Describing food and drink on radio and TV is by no means a feat, while olfactory vision proves (often benevolently) elusive. But what we can’t taste, touch, see or smell allows our memory to do all the work, as these long-lasting sensual expressions illustrate.
The power of living things
Can be heard
Memoirs of Katherine May Winter coincidentally launched in February 2020 and became a lifesaver for many during the lockdown. “We can never choose winter, but we can choose,” she writes, not only about the season but also about “a desolate period in your life when you are cut off from the world, feel rejected, left out, blocked from progress, or impersonating an outsider. “
Other readers will know May’s compelling storytelling from 2018 The power of living things where the coin fell on her Asperger’s diagnosis while hiking along the 1,014-kilometer coastal road in south-west England; a challenge taken in an attempt to deal with the setbacks she perceives as a mother, wife, co-worker, and friend, and why it feels so easy and miserable for her. so miserable. May’s podcast of the same name has the perfect pitch, its sound effects cleverly mimicking her developed senses during her playful walks.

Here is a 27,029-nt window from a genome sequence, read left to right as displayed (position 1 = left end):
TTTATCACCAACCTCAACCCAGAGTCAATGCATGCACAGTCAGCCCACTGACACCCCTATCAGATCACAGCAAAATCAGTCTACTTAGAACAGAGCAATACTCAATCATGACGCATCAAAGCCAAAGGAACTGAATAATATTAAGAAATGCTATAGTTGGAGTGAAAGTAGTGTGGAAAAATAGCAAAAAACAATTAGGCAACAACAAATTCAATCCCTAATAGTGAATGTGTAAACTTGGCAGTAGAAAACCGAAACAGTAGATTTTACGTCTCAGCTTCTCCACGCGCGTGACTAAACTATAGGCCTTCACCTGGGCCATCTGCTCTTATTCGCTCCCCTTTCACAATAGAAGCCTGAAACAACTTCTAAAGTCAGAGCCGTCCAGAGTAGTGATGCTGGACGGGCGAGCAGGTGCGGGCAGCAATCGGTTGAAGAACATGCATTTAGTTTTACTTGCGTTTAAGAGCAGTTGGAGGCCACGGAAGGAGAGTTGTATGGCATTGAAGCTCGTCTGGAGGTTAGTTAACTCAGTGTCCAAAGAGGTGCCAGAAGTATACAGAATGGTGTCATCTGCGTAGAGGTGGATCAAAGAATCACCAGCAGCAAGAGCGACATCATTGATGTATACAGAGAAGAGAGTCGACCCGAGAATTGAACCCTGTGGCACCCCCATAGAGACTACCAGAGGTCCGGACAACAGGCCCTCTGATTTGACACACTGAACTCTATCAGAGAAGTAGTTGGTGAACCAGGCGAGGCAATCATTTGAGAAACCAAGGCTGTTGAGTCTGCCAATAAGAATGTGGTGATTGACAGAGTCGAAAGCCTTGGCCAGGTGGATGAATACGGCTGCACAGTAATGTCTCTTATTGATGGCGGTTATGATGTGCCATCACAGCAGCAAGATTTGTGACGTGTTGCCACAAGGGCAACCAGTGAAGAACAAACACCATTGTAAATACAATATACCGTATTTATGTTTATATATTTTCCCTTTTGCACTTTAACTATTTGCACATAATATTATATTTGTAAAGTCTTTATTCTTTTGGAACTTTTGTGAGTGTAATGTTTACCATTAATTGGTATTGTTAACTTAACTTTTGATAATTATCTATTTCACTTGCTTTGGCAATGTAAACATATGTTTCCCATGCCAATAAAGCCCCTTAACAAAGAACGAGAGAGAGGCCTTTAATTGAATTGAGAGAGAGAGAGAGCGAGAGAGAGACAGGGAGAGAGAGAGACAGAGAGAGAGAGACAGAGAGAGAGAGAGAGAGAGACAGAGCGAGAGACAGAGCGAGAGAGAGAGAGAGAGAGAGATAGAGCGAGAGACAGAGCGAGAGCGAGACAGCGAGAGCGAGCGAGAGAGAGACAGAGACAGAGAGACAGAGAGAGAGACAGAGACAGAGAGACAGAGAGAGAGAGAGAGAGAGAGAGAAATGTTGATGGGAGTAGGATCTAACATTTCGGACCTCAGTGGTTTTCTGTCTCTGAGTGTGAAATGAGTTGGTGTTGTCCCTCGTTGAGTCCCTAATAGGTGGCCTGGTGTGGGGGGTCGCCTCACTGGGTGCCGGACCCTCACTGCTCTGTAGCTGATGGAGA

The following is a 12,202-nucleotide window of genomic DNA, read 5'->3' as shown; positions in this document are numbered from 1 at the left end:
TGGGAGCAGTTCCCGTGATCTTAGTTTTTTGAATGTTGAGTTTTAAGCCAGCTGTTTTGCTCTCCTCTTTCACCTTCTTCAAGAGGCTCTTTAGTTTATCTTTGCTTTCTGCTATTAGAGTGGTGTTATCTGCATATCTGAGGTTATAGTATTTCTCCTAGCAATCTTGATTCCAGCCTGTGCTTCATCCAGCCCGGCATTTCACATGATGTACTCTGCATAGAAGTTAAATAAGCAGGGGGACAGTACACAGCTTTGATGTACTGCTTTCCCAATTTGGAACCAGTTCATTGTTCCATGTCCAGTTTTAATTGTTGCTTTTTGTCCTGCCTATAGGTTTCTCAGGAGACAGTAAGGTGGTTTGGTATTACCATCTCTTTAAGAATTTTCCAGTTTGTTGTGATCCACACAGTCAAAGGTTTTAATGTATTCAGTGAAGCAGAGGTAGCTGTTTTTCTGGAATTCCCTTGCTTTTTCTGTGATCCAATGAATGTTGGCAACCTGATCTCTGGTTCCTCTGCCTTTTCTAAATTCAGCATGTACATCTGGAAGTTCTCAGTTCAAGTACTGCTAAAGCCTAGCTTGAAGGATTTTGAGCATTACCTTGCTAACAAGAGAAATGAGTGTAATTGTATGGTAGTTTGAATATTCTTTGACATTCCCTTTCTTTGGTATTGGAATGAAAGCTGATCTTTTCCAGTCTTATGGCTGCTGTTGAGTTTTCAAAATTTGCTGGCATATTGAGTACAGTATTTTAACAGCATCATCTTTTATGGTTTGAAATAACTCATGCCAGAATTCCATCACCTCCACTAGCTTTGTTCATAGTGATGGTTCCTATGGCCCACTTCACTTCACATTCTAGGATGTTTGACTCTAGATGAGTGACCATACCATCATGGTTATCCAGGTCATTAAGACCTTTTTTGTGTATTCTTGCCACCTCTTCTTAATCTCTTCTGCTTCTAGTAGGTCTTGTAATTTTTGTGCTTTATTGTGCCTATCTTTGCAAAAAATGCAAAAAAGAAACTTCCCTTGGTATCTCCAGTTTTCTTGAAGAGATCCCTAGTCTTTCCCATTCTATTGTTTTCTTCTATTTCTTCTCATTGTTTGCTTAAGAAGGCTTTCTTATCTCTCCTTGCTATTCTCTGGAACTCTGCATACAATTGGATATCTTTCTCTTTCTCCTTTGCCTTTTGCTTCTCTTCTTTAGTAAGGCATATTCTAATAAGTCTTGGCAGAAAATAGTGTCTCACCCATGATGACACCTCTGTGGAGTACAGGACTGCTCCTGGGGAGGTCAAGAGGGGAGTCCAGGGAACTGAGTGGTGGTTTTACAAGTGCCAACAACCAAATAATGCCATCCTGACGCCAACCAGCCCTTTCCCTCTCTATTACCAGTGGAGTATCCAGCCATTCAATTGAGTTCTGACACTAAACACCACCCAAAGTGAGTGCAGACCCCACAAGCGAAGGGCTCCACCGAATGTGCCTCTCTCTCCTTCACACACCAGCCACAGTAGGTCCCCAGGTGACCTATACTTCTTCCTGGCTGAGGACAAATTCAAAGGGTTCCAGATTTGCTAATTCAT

On the scent
Apple, Speaker, Spotify
Self-confessed olfactory obsessions Nicola Bonn and Suzy Nightingale will have you breathing imaginary fragrances, from the ubiquitous fresh-cut grass to last year’s body sprays. and the orange blossom of the Mediterranean holidays while they discuss the science of smell, the history of home fragrances, and a review of canned new fragrances on the humble podcast. On the scent.
Sometimes, entire episodes (Fragrance Focus) are dedicated to single scents (did you know Victorian women were forbidden to wear lilies, for fear of inciting “amorous madness”?).
Other times, they’ll invite perfumers, such as Trish McEvoy, to discuss their lives and work, or share their favorite citrus scents for the summer. Also, anyone with a reduced sense of smell due to Covid can learn here how to help regain it.
Apple, Spotify; artholespodcast.com
On ArtHoles, Michael Anthony hilariously lays out the remarkable history of the artists and their work. In my own words, ArtHoles is a “risky dive into art and art history with someone with no background knowledge of either subject”. Disrespectful, oh yes, and sometimes epic: a recent episode of French art lasted 5.5 hours.
Best of all, his eponymous Instagram account has added more dimensions – such as his visit to Versailles while on “the perfect amount of witches”.
Video of the day
https://www.independent.ie/entertainment/radio/podcast-reviews-sense-sensuality-and-letting-your-imagination-run-riot-41925370.html Podcast review: Sensual, sexy, and let your imagination run wild